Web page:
Four differences between negotiation and assignment

The Negotiable Instruments Act does not prohibit transfer of negotiable instruments otherwise than by negotiation.

The equitable title to the instrument may also be transferred by ‘assignment’ by a separate deed in writing in accor­dance with the Transfer of Property Act. The various points of distinction be­tween negotiation and assignment are stated below:

1. Formalities:

Negotiation requires mere ‘delivery’ of a ‘bearer’ instrument and ‘endorsement and delivery’ of an ‘order’ instrument to effectuate a transfer. Assignment requires a written document signed by the transferor irrespective of whether the instrument is a ‘bearer’ or ‘order’ one.

2. Notice of transfer:

In the case of assignment a notice of transfer of debt is required to be given by the assignee to the debtor in order to complete his title. No such notice is required to be given in the case of negotiation.

3. Title:

In the case of negotiation if the transferee takes the negotiable instrument for value and in good faith, i.e., as holder in due course, he takes it free from all defects in the title of the previous transferors.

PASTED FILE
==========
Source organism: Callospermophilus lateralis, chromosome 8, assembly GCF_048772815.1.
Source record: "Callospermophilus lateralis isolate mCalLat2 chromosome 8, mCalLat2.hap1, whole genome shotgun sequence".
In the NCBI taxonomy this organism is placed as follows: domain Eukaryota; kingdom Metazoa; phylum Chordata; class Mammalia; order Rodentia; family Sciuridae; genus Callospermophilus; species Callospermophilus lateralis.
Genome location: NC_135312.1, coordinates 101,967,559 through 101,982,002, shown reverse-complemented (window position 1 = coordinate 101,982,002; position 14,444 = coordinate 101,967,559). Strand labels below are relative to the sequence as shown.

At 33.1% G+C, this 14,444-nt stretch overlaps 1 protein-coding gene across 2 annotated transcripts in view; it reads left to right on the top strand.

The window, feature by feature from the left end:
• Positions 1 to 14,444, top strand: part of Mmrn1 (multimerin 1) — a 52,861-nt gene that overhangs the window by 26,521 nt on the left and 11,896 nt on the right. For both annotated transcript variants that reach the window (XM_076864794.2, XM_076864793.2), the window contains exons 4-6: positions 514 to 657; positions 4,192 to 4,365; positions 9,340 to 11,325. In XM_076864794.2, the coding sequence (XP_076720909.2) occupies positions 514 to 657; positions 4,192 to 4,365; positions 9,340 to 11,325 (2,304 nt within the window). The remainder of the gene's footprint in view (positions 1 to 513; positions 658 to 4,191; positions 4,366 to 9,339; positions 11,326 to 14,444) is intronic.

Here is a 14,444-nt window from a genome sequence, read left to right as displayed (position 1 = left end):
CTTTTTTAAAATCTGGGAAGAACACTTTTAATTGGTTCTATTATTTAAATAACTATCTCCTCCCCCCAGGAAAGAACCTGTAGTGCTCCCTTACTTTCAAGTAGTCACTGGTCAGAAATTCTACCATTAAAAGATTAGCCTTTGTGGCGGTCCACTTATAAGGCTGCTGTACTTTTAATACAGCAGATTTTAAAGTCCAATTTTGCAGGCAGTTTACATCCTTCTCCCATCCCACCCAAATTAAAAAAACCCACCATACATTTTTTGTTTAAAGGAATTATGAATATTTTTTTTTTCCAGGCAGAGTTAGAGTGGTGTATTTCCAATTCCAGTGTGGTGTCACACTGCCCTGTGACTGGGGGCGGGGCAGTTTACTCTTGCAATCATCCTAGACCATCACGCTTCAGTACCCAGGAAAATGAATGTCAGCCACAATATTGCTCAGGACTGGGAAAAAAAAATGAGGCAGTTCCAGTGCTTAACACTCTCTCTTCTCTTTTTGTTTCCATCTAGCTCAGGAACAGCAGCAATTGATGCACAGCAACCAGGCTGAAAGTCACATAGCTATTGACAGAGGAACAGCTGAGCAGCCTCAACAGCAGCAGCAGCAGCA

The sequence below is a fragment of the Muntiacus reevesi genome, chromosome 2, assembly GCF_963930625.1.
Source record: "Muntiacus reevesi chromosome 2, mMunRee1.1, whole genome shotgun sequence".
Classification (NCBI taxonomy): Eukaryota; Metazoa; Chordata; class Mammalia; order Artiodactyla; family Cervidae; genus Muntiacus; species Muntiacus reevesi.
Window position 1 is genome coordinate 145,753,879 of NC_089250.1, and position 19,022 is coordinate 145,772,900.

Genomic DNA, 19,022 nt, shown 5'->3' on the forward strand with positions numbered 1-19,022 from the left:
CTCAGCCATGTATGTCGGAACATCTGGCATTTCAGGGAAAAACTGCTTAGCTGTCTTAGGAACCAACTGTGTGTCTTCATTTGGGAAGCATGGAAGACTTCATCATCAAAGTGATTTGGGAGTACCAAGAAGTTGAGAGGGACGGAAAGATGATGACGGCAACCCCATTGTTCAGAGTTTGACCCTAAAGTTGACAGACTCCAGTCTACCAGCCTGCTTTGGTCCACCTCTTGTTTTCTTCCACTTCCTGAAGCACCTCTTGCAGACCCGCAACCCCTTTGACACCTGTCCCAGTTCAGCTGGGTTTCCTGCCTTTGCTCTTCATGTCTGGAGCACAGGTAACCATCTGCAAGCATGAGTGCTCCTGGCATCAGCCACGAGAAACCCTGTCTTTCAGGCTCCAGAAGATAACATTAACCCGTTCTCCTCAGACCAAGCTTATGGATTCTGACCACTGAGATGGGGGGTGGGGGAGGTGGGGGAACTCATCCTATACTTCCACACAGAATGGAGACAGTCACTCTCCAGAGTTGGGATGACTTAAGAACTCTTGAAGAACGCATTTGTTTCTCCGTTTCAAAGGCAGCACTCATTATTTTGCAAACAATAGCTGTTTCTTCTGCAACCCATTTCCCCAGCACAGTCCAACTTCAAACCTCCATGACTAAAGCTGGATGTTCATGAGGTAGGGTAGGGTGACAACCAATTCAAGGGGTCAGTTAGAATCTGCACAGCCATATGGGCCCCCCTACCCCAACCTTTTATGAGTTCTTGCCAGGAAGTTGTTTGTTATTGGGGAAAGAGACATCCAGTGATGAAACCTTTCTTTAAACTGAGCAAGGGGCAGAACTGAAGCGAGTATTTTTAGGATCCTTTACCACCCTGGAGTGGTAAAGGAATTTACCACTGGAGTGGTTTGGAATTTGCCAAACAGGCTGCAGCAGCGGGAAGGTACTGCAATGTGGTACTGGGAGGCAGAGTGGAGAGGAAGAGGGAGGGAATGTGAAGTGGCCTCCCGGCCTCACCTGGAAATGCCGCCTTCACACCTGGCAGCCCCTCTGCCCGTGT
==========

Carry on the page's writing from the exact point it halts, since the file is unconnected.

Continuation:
But in the case of assignment the assignee takes the instrument subject to the defects in the title of his assignor, even though he took the assignment for value and in good faith.

4. Consideration:

Consideration is always presumed in the case of transfer by negotiation, whereas there is no such presumption in the case of transfer by assignment, where the burden of proof of consideration lies upon the assignee.

From the foregoing differences it will be seen that the rights which the transferee of a negotiable instrument by negotiation acquires are substantially superior to those of an assignee under assignment, and it is for this reason that the method of transfer by assignment is very rarely used while transferring negotiable instruments.